Evander Holyfield vs Mike Tyson is often thought of as one of the greatest rivalries in sporting history. However, when Holyfield withdrew from competitive action beneath the shadow of a heart complaint in the early nineties having survived a war with unheralded Bert Cooper and the accumulation of mileage in the trio of Riddick Bowe fights, the notion he could return to beat Tyson was an opinion few would share publicly.
Like Ali before him, when faced with Liston and Foreman, there were many who feared for Holyfield’s health and the more melodramatic whispered of how he could pay the ultimate price for his bravery.
Holyfield, one of the toughest and most durable men to ever lace up the gloves, knew better. From sparring as teenagers, he was confident he could break Tyson’s will – he viewed him as a bully who needed to be hit back.
History will be kind to Holyfield when the memory of his latter-day defeats are contextualised and the scope of his whole career is considered but it shouldn’t be underestimated just how favoured Mike Tyson was when the two met in 1996. 1/25 was the best return available on a Tyson victory.
It seems incredible to find this fight, one of the most iconic events in sporting history, at a lowly number five. There were fears for the 32-year-old Ali’s life when he signed to fight the fearsome George Foreman in Zaire in 1974. Foreman had proved irresistible as champion, demolishing both Joe Frazier and Ken Norton in quick time, two fighters Ali had lost to in the preceding years.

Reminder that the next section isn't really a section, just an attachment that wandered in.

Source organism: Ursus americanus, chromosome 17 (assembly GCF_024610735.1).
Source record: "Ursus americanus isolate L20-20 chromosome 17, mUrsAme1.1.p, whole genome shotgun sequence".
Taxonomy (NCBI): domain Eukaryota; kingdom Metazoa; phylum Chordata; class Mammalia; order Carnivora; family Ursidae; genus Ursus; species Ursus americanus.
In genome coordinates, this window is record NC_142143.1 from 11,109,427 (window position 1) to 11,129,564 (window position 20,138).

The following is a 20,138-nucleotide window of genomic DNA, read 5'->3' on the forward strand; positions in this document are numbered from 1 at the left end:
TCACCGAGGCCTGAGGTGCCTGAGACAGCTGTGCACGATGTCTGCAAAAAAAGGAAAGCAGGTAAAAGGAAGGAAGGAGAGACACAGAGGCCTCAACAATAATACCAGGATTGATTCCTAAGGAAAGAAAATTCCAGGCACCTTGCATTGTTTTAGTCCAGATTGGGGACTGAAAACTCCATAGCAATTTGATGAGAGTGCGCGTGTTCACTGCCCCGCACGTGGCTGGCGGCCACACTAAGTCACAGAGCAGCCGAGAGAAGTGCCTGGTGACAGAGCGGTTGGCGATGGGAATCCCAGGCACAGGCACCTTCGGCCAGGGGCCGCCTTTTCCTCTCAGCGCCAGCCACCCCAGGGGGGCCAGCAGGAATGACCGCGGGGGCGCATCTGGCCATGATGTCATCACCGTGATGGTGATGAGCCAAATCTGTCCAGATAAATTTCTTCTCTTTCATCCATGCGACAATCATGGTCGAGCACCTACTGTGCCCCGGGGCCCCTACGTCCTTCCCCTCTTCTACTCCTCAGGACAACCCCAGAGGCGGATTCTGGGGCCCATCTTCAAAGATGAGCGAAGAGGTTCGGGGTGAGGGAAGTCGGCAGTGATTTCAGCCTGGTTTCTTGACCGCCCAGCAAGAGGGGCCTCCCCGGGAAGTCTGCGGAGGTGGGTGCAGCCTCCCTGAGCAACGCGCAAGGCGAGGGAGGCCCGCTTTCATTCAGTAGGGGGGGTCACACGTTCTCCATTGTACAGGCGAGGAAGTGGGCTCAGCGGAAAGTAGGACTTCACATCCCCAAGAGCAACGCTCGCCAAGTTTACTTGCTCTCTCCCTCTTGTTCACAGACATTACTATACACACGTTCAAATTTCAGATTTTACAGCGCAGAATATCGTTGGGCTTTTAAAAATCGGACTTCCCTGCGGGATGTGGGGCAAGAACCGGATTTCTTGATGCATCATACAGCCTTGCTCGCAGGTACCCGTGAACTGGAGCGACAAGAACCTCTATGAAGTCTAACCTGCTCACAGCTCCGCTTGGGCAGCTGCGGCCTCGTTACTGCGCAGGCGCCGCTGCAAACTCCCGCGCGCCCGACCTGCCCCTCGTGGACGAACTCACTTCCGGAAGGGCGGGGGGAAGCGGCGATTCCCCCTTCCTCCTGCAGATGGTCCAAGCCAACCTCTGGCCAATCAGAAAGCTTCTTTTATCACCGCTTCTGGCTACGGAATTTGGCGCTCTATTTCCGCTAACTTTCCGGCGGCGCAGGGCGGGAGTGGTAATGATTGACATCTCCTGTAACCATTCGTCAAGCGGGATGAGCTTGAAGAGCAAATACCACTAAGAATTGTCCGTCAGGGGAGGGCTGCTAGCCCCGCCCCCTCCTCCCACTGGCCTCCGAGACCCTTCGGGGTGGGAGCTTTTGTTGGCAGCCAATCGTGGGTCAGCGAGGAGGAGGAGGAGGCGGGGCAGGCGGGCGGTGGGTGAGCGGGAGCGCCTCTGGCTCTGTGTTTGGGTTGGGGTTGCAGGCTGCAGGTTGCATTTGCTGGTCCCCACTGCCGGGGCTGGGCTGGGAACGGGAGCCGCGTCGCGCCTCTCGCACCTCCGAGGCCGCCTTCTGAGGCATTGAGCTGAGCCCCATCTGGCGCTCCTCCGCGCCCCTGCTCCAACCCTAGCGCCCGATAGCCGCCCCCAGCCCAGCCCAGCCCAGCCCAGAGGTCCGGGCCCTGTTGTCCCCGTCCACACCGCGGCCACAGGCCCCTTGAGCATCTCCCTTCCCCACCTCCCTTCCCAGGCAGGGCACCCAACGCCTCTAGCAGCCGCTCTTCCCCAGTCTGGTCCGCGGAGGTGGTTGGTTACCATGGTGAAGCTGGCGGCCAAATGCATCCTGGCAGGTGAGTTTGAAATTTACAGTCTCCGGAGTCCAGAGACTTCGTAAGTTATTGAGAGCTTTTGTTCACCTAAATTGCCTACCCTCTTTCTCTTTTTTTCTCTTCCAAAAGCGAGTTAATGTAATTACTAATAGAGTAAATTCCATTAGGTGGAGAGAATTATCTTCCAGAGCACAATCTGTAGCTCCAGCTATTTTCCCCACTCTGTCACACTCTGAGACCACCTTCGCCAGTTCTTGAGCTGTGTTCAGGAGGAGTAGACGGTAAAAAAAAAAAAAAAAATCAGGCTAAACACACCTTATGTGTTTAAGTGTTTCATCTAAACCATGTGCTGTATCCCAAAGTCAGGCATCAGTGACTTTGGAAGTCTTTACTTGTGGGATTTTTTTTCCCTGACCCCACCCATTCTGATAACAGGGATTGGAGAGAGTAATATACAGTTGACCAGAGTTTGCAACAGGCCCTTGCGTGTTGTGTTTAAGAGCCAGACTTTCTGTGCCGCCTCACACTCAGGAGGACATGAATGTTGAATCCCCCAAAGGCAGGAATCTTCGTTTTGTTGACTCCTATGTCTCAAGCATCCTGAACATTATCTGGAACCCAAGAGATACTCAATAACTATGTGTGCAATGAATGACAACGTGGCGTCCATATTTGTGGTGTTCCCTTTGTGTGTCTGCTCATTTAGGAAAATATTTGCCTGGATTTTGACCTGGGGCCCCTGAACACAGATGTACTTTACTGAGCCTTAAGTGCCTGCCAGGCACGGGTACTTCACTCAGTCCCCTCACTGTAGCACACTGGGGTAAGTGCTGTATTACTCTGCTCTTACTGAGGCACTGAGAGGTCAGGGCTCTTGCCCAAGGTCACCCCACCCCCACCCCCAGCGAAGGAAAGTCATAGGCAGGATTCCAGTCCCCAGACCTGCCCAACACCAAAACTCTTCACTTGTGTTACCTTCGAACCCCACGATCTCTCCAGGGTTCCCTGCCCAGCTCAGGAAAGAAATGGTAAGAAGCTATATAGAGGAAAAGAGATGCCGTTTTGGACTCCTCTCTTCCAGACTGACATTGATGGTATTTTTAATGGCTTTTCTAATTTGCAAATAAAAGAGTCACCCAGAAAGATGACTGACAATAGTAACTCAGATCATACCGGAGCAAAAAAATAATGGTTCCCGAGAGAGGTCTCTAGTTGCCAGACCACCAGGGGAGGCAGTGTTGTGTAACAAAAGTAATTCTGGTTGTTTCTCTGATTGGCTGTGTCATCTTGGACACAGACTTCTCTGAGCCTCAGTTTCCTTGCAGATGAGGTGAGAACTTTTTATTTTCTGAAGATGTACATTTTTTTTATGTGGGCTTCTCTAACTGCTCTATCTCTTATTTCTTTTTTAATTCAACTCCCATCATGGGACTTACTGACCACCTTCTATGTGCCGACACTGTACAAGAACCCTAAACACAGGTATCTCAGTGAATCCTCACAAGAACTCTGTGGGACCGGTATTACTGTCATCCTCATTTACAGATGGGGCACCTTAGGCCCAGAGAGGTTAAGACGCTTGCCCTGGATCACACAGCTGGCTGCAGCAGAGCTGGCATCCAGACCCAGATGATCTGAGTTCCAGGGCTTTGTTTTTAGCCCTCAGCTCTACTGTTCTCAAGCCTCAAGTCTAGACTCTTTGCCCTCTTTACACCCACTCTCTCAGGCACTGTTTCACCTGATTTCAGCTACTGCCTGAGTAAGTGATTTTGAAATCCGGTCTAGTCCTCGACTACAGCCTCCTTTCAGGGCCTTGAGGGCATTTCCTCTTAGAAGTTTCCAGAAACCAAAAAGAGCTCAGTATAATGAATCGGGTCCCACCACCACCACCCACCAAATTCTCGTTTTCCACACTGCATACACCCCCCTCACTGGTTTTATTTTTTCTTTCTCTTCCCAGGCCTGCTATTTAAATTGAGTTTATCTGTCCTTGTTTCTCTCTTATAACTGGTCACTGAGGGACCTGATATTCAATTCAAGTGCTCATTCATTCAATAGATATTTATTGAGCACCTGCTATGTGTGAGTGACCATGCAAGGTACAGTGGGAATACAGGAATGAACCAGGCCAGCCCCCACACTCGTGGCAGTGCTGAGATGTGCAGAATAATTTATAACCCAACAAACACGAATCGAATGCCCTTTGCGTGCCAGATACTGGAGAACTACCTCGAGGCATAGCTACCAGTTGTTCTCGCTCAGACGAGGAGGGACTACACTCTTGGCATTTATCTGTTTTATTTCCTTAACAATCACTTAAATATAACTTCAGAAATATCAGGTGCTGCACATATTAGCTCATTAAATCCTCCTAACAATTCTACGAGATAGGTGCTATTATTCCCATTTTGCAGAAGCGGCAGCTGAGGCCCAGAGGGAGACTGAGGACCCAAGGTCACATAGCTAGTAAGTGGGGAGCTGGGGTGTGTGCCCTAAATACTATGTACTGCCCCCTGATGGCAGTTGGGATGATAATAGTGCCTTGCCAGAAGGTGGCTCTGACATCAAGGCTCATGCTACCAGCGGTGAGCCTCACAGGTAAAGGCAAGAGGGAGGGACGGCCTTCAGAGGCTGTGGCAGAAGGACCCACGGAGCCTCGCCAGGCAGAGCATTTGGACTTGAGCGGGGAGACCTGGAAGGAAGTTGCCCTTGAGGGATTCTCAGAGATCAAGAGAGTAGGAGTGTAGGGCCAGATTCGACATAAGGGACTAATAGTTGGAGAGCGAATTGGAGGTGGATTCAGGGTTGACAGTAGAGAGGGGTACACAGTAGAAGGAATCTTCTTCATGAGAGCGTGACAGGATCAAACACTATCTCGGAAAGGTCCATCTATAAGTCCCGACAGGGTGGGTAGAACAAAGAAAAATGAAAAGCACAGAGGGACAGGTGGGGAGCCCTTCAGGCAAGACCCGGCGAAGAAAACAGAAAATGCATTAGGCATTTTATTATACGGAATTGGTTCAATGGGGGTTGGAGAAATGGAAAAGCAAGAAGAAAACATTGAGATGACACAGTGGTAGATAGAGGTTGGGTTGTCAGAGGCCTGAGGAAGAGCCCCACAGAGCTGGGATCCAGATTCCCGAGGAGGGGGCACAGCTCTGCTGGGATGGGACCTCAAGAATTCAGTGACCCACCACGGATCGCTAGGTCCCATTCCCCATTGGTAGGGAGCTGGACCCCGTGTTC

Ali had slowed, no longer the quicksilver of his mid-sixties prime, but now a veteran with a series of debilitating wars behind him. His efforts to convince the watching world that he could summon another miracle were widely dismissed and the brooding champion’s advantages of weight, youth and power were presumed to break Ali up in much the same way as Frazier and Norton had been before. The irritable champion had been 1/7 to win.
In a fight which represented one of a trio of peaks Ali would climb to in his unparalleled career, he would absorb all of the champion’s clubbing attacks before knocking the exhausted Foreman to the floor in the 8th round. Ali had shocked the world, again.
Hindsight offers perspective on all of the entrants on this list. Holyfield’s continued accomplishments at heavyweight following his shock win over Tyson diminishes the scale of the upset, as does Ali’s subsequent greatness in the review of Liston’s loss to a then 21-year-old in 1964.
The likelihood that there was mob-influence in James J. Braddock’s victory over Max Baer also sullies our view of the Cinderella Man’s apparently unimaginable triumph in 1935, but by definition it is a clear contender for the greatest upset in heavyweight history.